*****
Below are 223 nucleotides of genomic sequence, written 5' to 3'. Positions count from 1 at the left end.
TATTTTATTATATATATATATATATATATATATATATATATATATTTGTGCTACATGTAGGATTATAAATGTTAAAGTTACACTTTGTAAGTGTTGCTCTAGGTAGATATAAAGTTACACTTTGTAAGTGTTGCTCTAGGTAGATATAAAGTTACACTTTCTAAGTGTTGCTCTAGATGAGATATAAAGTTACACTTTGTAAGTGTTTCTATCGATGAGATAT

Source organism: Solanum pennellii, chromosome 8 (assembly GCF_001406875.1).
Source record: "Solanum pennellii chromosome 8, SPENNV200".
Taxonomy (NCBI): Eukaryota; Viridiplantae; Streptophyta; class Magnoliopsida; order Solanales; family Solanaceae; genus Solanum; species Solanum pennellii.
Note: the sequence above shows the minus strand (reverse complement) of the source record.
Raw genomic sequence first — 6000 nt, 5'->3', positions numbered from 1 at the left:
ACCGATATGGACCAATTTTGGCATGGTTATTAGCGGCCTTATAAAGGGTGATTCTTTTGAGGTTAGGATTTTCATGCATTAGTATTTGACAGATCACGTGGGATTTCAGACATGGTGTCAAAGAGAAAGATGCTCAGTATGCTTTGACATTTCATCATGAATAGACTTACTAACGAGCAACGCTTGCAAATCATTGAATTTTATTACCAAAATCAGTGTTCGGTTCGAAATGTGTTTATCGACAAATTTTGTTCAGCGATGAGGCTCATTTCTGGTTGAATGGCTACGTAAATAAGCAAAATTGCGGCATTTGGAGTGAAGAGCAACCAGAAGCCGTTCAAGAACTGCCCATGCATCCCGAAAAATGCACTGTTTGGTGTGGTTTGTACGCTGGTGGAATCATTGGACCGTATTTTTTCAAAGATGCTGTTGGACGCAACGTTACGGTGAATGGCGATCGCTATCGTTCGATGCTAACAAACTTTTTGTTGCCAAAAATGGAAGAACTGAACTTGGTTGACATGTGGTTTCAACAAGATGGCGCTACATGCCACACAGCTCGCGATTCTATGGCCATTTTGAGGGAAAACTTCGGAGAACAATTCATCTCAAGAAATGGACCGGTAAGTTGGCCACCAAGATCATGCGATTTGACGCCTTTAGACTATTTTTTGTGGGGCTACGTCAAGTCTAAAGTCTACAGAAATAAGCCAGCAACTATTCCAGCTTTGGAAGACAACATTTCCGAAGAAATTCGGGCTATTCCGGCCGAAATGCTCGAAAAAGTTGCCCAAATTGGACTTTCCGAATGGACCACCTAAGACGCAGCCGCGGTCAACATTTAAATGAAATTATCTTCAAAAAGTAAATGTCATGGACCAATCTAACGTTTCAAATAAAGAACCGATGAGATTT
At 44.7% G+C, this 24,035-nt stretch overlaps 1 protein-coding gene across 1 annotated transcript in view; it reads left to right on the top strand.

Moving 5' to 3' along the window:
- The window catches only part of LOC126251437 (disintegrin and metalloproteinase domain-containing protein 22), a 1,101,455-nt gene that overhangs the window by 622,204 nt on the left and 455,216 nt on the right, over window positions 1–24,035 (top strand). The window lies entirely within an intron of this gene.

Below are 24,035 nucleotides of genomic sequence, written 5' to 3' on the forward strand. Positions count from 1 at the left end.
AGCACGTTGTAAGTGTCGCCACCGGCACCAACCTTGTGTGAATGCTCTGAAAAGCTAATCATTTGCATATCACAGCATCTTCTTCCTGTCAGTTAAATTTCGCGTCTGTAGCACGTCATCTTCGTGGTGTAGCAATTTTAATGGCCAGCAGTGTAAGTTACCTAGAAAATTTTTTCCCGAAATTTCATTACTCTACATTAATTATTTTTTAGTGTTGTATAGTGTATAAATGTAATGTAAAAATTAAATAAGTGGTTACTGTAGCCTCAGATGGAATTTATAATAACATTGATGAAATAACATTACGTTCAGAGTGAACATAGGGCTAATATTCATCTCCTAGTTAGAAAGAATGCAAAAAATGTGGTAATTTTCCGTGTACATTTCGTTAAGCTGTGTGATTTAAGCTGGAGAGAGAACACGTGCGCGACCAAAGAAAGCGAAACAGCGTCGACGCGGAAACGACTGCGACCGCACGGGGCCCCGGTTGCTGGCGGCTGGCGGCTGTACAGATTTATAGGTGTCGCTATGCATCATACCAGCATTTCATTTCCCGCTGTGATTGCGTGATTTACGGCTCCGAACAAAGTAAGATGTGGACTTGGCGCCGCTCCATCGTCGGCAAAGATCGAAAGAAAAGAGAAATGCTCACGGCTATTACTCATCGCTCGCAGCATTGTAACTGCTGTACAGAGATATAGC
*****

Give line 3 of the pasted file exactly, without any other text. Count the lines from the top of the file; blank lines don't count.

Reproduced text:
Source organism: Solanum pennellii, chromosome 8 (assembly GCF_001406875.1).